APOS 2016 has wrapped up in Bali, with some notable deals taking place at the international media conference:
Viacom International Media Networks Asia agreed to a multi-year Nickelodeon content deal with LeEco — one of China’s leading online VOD platforms. LeEco gets exclusive broadcast rights for the U.S. Nickelodeon Kids Choice Awards, and exclusive OTT rights for select Mandarin-dubbed and subtitled episodes of Nick series including Harvey Beaks, Paw Patrol and Rugrats.
VIMN Asia also signed its first regional distribution deal for its Viacom Play Plex apps package with Singapore’s Singtel. Rolling out later this year, the package includes branded apps Nickelodeon Play, Nick Jr. Play, MTV Play and Comedy Central Play. The agreement includes OTT rights for Viacom channels and a new licensing deal for MTV China and MTV Live. Apps will be language and content customized by country.
South Korean OTT service Pooq has picked up Turner’s CNN International and Cartoon Network. Pooq offers both live streaming and VOD and currently serves 400,000 paying subscribers. Non-subscribers will be able to access short previews of Cartoon Network and CNN content in Korea.
Anime network Aniplus has expanded its footprint in the region by signing new deals in Thailand with CTH and content aggregator Mediaplex International, which will distribute a one-hour Aniplus block on DTT platform Now26. The free-to-air weekend blocks will launch with Attack on Titan: Junior High, Knights of Sidonia and Kantai Collection, which will also be available on OTT platform DOONEE. Aniplus has also been picked up by Omnicontent Management in the Philippines for nationwide distribution.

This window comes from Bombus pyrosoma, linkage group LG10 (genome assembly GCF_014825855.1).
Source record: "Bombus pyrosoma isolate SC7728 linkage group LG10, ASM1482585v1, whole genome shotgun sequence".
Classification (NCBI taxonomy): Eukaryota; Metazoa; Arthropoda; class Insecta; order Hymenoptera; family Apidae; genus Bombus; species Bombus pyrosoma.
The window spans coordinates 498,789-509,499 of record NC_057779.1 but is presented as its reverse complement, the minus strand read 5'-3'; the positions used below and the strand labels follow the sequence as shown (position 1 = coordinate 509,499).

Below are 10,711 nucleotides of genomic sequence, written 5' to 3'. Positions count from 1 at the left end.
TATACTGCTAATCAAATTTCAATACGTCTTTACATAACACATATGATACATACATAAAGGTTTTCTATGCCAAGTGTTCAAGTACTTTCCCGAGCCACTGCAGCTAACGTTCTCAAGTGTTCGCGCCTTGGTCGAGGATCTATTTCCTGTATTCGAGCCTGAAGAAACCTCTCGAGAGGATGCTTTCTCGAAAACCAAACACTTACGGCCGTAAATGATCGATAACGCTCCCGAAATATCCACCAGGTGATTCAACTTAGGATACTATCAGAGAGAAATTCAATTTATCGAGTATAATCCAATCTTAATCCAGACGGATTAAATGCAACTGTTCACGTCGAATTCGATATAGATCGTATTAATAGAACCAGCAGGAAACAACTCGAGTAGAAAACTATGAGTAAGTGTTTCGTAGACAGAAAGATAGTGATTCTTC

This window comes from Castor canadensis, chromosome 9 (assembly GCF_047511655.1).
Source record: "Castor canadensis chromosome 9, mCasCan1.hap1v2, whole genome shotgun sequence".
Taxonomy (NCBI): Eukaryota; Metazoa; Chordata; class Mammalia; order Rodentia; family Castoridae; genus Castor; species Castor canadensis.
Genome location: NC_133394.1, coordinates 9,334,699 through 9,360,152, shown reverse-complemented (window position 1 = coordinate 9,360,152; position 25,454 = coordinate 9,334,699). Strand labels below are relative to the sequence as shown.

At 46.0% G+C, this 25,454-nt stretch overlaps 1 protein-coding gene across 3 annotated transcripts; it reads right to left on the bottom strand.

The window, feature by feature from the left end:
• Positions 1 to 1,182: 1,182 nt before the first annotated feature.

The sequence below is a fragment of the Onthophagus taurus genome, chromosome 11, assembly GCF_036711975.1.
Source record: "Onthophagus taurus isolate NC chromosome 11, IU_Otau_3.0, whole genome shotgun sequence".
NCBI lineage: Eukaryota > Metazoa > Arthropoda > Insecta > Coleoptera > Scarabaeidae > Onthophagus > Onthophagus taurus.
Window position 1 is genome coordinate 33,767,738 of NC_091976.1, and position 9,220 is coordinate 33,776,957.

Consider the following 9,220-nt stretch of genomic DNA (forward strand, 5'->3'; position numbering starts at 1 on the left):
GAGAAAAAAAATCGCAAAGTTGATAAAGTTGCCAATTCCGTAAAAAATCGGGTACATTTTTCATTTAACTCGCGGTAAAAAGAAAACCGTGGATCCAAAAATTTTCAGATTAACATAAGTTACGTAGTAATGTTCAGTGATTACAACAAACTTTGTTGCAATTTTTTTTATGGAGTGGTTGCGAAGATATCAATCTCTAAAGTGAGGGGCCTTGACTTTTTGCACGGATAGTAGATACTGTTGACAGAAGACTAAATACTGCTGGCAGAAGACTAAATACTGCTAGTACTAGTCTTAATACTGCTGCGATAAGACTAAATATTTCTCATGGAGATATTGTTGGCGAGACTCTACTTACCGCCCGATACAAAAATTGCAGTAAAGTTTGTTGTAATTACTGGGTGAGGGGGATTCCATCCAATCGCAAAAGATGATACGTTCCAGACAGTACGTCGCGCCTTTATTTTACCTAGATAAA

Kids SVOD platform Hopster inked its first Asia deal, teaming with Maxis in Malaysia to offer the service to the telco’s 11 million subscribers. Hopster carries international hit series such as Thomas & Friends, Bob the Builder and Teletubbies.
Turner Broadcasting launched its Korean-theme channel Oh!K and its U.S. network Warner TV on Indonesia’s Transvision pay-TV outlet, which carries superhero shows like DC’s Legends of Tomorrow, Gotham, iZombie, Arrow, The Flash and Supergirl. Both channels air shows within hours of their U.S. or Korea broadcast premieres.
In a step backwards, regulators in China have shut down Walt Disney Co.’s neophyte direct-to-consumer streaming platform DisneyLife. Co-venture partner Alibaba Group has reportedly issued refunds to subscribers after saing the service was “down for maintenance.” DisneyLife launched in December 2015, offering a $125 annual subscription which provided access to Disney and Pixar movies, animated series, games, e-books, songs, travel services and Disney theme park and resort information.